SoundMagic E80D review: sleek, sonically pleasing USB-C wired earbuds at a bargain price

 SoundMagic E80D inserted into FiiO M11S music player.
Credit: Future

SoundMagic E80D: Review

With the SoundMagic E80D, the headphone manufacturer has released yet another budget pair of earbuds capable of serving up hi-res audio. That’s partly because the new E80D come with a built-in digital-to-analogue converter (DAC) – a common inclusion for SoundMagic products, and something that sets its products apart from a lot of other budget wired earbud creators. So, just how good do the E80D buds sound, and are they worth their asking price? Let’s find out…

The E80D’s built-in DAC is capable of handling audio up to 24bit / 96kHz, and was a key difference-maker on quality when I compared them to the DAC-less (and admittedly cheaper) Skullcandy Set USB-C. Added quality was apparent when listening to Adagio Per Archi E Organo In Sol Minore by the London Philharmonic Orchestra; the track’s organ and string elements were easily distinguishable, something that other budget buds can struggle with. When I listened to the same track on the Set USB-C, they melded the instruments together more, restricting the expressive nature of the composition.

Similarly, when I listened to Diamonds On the Soles of Her Shoes by Paul Simon, vocals in the mid-range felt more natural on the E80D to me. Percussion also felt a bit more weighty and impactful in the transition out from the intro than it did with the Skullcandy model.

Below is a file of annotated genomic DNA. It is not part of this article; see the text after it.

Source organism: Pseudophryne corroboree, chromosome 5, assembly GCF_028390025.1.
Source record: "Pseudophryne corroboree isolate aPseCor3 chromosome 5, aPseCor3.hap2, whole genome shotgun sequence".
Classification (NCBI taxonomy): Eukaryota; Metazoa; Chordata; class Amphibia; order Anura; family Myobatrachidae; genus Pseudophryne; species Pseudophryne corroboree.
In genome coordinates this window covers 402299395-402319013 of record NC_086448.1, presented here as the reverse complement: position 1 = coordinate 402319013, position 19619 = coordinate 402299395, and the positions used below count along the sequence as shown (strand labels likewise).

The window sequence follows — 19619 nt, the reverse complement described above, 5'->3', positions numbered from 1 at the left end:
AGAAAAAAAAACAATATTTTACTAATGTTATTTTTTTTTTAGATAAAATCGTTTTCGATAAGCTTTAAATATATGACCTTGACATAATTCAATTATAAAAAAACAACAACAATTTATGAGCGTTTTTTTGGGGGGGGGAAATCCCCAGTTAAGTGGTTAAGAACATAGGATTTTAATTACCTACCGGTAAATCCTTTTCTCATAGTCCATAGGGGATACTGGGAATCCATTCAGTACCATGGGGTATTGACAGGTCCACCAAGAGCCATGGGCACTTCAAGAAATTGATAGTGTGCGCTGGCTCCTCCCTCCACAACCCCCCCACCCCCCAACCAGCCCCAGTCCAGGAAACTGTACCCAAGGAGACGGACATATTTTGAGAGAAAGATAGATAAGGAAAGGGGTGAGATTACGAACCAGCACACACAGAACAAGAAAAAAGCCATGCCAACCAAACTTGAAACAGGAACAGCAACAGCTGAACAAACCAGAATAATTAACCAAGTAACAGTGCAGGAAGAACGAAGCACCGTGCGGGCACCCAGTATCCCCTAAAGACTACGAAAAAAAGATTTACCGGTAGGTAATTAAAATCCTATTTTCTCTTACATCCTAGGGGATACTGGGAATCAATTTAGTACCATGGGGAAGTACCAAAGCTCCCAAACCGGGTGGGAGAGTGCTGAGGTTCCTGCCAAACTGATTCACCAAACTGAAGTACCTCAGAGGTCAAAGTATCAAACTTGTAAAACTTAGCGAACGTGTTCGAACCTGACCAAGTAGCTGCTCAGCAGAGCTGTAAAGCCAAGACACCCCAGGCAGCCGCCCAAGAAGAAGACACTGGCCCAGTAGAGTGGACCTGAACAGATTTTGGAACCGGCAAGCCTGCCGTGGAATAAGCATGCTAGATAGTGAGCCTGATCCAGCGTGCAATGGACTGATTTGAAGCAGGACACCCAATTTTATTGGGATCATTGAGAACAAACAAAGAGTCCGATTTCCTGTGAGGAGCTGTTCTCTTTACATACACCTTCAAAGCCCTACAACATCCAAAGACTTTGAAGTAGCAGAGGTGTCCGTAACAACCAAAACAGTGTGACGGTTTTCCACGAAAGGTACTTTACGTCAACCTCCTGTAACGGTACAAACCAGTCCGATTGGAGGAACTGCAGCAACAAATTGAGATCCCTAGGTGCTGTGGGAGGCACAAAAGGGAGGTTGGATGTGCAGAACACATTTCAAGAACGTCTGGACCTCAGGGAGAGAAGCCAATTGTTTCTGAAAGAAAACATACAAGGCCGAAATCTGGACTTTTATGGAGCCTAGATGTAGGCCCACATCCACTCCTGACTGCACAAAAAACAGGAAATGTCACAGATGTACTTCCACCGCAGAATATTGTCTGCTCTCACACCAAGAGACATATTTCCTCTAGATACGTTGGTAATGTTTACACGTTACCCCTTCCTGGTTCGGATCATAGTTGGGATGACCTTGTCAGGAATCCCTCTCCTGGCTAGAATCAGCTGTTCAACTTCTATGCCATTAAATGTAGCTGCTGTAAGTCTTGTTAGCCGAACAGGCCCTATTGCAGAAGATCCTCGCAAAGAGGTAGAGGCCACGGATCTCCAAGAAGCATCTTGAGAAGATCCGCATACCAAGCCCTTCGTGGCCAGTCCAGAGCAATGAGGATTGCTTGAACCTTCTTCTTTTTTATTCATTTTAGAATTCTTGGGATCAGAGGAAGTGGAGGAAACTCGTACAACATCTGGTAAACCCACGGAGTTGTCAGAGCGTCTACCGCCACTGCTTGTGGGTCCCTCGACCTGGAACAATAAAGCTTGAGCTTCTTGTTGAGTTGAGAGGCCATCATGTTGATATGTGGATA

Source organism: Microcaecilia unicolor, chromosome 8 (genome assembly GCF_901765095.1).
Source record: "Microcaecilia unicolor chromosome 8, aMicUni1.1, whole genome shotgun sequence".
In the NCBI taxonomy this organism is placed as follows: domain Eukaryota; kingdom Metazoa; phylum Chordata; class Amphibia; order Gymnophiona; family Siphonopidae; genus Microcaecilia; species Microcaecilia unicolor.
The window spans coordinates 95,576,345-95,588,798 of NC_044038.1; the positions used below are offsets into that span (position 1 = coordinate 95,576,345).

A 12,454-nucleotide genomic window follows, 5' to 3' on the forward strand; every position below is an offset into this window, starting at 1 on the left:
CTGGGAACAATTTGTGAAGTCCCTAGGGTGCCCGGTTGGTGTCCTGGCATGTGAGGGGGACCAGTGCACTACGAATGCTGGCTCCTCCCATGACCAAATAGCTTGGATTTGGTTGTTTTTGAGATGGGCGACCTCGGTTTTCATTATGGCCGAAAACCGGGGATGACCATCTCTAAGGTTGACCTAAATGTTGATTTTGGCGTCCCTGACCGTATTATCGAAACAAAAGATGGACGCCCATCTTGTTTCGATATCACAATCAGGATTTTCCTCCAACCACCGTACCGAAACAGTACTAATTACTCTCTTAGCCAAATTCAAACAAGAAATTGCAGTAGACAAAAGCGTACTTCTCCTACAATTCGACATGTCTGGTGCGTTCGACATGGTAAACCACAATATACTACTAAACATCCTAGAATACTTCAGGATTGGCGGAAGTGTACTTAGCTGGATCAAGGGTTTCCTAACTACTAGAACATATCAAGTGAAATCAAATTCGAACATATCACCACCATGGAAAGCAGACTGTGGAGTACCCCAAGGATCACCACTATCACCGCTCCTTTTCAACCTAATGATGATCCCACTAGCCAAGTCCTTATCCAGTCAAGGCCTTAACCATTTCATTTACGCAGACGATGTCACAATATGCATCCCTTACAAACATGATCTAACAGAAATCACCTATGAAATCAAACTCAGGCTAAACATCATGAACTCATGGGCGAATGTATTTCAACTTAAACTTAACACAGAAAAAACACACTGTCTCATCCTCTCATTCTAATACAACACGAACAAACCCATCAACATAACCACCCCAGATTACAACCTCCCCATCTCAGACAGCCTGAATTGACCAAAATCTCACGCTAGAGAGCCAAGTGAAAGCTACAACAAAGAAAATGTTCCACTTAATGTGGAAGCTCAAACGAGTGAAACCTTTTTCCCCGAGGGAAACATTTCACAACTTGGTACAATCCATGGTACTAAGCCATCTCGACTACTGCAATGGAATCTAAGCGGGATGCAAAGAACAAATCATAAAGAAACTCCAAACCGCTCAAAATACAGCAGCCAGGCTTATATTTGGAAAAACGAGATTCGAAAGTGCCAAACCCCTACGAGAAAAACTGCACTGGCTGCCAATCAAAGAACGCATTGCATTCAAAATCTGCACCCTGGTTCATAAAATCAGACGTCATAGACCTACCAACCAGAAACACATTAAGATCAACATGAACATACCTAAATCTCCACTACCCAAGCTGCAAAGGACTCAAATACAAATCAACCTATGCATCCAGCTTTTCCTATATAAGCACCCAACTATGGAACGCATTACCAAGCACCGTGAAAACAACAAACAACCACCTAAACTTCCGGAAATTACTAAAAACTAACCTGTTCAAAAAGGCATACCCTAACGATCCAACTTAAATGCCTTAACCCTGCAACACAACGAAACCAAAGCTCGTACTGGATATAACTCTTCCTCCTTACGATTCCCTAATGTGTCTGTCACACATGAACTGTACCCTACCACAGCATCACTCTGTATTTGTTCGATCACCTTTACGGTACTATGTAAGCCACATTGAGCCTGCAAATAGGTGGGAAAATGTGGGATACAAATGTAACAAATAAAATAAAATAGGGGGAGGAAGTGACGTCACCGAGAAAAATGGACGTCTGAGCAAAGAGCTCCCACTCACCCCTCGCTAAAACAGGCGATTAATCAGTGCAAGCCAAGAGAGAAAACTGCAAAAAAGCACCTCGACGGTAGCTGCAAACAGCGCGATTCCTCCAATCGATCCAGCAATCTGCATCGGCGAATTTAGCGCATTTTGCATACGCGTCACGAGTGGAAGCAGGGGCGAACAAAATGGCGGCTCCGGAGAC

SoundMagic claims that the E80D have a “defined bass” – and I’d agree. With Black Eye by Allie X, I was pleased by the level of depth the E80D could achieve. And although the kicks didn’t have the same sharpness that you’d expect from a more premium pair of wired headphones, they still packed a punch.

The biggest drawback when it comes to sound is the fact that the E80D just don’t get loud enough. At first, I wondered if all the years of high-volume listening were catching up on me, but after checking my experience against that of others online, I realized I wasn’t alone here. I checked loudness across a Windows laptop, Samsung Galaxy Z Flip 4 and Fiio M11S music player, but couldn’t always quite get the power I craved. I found myself typically playing songs at the 80-90% volume mark, which is significantly higher than when using the SoundMagic E11D, for instance.

Still, most people will likely be satisfied with the E80D’s sound levels if they keep them cranked high enough – it might just take a bit of getting used to. All in all, this is a bit of a shame though, given one of the reasons that their sibling, the SoundMagic E11C, got onto our list of the best wired headphones, was due to their impressive power.

Beyond sound, the E80D listening experience is relatively free of discomfort thanks to a comfortable fit – I gladly kept these in for hours across multiple days in the office and when walking home. They’re also pretty lightweight at 0.56oz / 16g, which adds a touch of elegance.

Additionally, they offer passive noise isolation, which helps to reduce the rumble of passing traffic, surrounding chatter and similar. In all honesty, I was surprised at how good the E80D’s noise isolation was given their price tag of $44 / £39.98 / AU$66. When I was playing music in the office, I could barely make out the sound of typing or colleagues speaking. Of course, you’re not going to get the near-silence that you may get from active noise canceling, but for what they set out to do in the isolation department, the E80D deliver.